We spend a pleasant evening in the ‘spoons gossiping about the other members of the club, slagging off the owner of the chain, and drinking cheap pints.

The Sailor has done us proud finding a hotel even cheaper than the one I stayed in last time and we saunter back for a brief nights kip before hitting the road before dawn. For October its positively balmy even at night its comfortably double figures [centigrade]. All of my stalking trips of late have been by electric vehicle and we whirr though the night past the gallops and stable yards of horse country.

Although I’ve not seen him in an age, it was good to have Mr 7mm as our host and guide; he’s safe, kind to newbies, and has thousands of acres of excellent stalking.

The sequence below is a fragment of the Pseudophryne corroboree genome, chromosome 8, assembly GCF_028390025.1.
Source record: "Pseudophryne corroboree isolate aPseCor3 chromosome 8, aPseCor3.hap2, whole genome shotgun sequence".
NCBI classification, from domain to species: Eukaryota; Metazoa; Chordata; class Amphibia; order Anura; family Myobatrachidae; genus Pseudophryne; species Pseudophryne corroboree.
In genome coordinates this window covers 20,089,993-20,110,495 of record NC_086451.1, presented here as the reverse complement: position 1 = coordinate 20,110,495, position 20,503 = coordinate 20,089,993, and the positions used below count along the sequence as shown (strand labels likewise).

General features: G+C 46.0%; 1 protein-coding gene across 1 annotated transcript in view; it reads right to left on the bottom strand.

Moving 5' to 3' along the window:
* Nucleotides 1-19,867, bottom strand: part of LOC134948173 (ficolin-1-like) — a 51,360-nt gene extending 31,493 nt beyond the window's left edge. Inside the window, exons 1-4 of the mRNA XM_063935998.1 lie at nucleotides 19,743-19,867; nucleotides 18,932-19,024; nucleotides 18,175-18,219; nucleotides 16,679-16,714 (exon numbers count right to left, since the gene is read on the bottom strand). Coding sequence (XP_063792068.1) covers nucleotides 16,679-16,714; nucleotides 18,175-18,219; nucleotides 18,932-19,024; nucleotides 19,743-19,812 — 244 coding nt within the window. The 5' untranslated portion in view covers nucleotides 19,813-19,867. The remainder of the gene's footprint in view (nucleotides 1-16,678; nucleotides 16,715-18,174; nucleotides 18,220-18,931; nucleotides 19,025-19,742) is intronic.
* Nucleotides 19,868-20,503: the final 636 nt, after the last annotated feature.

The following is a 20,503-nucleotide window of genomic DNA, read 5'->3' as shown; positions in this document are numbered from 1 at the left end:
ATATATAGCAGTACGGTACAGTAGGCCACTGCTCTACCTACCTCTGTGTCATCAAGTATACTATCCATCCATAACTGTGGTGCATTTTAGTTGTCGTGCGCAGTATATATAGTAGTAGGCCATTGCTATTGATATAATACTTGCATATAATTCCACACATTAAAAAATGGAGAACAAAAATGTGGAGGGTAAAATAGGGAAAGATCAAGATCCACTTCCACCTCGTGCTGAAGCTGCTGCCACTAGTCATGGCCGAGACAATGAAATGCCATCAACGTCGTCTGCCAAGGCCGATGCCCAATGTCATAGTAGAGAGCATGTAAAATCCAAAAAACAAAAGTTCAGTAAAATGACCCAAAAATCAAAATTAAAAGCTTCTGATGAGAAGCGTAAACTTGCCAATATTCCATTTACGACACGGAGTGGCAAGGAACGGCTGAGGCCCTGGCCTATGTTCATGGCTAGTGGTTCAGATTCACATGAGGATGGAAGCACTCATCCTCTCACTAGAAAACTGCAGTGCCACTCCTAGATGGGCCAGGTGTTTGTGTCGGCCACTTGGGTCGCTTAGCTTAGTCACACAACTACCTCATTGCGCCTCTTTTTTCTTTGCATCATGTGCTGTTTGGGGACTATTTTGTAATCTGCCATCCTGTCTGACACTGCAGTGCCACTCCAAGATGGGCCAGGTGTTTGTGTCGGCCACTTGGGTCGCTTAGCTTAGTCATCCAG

Handshakes dispensed with we clamber into Mr 7mm’s truck and head off into the farmlands. To give the newbie the widest possible introduction to stalking I’m dropped off at a highseat where a spinney abuts a track leading into a block of forestry. Even in the dark it looks proper promising. Mr 7mm produces one of those night vision monoculars that would have been black-ops ten years ago and there are three small deer and a couple of Hares glowing bright green out in the fields.

We walk over to the highseat. “if you shoot a deer, stay in the seat, where you shoot one there will most likely be another a few minutes later”.
A note for new stalkers: please stay in the highseat, I know you want to go and see that deer you shot, but it adds all sorts of unnecessary complications to the enterprise and as Mr 7mm says you might be blowing your chance of deer number two.